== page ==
Wednesday, June 15, 2011

Church, the differently-abled, and the Tiber

Us, overlooking the Tiber River in Rome

If you've been around here for awhile, then you know that I don't usually write much about current events--and my subsequent opinions.  Not that I don't HAVE thoughts on assorted matters of our day, but I generally reserve my passionate discourse, frantic hand-waving (how is it even possible to talk without using your hands?!), and  high-pitched fervor for a few close friends...and for Kevin.  Mostly for Kevin.  He's used to it.

But I did want to address this.  Because it so beyond wrong on so many levels.  And it's about so much more than this specific church and this specific family.  And somehow it all relates to the journey I've been on for the past few years.

In a nutshell, a family attended an Easter church service with their son, who has Cerebral Palsy.  At one point in the service, he made some noise.  And they were immediately ushered out and told they had to watch the remainder of the service from the lobby.  In a statement to the media the church said they are committed to providing a distraction-free service for all.

I'm sure my thoughts on this are apparent.  Obviously my heart hurts for this family, and for any family, who experiences discrimination and judgement because a child (or adult) is deemed by society to be unique in some way. 

And of course it has an extra sting to it for me personally because I'm in the midst of adopting two children with Down syndrome. 

It is devastating to consider the prejudice and hatred these precious girls will face as they grow.  Ultimately, our family will be facing it together.  Maybe we'll be asked by an usher to leave someplace, too.  I feel like we've already seen a very small glimpse of it just on account of having five children--because we didn't get the memo that you're only supposed to have two children, spaced a minimum of two years apart, before your husband gets a vasectomy, or you get an IUD, or something like that.  For some reason, our (silent, since we rarely discuss it with others) decision to remain open to life makes people super duper uncomfortable.  And occasionally, it makes them prone to act out and say something heartless or rude.  In front of my kids.  While we're trying to buy groceries or check out books at the library.

So yeah, I'm fighting mad on behalf of this family and their precious son.  On behalf of the many people living a life that doesn't fit into the polished veneer of a mold that our society expects of them.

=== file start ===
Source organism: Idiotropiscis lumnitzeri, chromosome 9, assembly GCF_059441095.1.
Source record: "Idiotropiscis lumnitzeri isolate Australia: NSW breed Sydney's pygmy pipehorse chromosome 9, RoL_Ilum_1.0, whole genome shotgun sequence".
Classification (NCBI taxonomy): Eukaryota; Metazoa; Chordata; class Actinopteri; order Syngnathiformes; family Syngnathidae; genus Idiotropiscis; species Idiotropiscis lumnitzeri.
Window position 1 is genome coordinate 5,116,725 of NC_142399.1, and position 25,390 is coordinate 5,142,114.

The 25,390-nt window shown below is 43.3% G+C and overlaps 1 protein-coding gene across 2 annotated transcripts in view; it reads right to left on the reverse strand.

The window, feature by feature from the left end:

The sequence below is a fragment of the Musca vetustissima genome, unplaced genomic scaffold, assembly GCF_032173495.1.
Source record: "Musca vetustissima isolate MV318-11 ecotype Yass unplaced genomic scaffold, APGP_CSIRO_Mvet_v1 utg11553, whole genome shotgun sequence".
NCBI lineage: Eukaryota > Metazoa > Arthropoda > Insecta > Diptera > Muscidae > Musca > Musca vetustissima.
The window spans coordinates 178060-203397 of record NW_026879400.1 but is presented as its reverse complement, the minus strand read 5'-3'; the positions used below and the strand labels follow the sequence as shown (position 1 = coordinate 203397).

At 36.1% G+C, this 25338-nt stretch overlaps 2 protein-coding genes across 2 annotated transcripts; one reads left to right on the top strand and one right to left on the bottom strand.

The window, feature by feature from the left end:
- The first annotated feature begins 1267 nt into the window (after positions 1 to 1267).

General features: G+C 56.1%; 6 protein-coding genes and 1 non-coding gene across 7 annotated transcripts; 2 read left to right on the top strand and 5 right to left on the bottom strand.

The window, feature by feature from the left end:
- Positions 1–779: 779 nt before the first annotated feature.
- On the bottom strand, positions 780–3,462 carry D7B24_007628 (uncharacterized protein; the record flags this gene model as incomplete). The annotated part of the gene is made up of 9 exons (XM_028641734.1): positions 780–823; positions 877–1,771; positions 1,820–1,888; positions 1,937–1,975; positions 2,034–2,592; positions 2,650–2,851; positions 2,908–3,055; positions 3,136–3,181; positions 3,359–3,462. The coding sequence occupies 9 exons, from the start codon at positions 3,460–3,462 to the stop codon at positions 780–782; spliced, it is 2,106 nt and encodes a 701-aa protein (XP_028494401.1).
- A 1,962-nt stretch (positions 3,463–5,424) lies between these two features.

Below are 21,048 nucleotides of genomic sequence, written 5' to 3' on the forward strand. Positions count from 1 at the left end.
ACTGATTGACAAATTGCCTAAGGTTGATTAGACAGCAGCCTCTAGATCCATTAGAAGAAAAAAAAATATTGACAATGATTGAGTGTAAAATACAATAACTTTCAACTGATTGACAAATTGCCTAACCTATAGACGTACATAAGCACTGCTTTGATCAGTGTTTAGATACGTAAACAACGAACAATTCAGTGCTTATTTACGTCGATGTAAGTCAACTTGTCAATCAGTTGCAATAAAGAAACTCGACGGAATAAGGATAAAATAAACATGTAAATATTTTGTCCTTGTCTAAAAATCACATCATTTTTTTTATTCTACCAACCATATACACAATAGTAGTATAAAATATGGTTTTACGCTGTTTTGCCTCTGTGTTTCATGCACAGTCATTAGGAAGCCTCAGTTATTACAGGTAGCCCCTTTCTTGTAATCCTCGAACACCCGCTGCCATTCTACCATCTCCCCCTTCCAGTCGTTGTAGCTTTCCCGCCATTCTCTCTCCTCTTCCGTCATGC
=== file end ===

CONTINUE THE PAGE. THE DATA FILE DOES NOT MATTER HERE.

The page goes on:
Yet there is another component of this issue, that is part of the root problem in my opinion.  And I hope the following views don't offend.  But something has gone dreadfully wrong in evangelicalism.  In society at large, I realize, and many evangelicals are just following suit.  But what a travesty.  When did religion and the worship of God become about me, me, and more me?  Who decided that the lights, hip venue, loud "rock" band, booming childrens' ministry, and "relevant" five-point sermon by a middle-aged-guy-with-a-goatee are the way to knowing and experiencing Jesus?

It makes me think about the elderly man who attends Mass near my house.  Anytime we have gone, typically on a weekday morning, this man is there.  Kneeling, standing, speaking the Our Father.  Receiving the Host.  And it doesn't look like it's easy for him to kneel any longer, either.  But still, he does.

Something tells me this man has been attending Mass for the past 60-plus years. 

Something also tells me that he doesn't visit Our Lady of Lourdes at 8:30 every morning to hear a band or even a relevant, trendy message.

He goes to humbly receive Jesus.  To receive the Sacrament of Holy Communion and the graces that flow out of that.  He goes to take part in Christ's Body, the Church, something bigger than him and yet something that he's an integral part of as he speaks the liturgy that binds him to Christians centuries ago.  He goes even though his brand of religion is a scandal to some.  But it's life to him.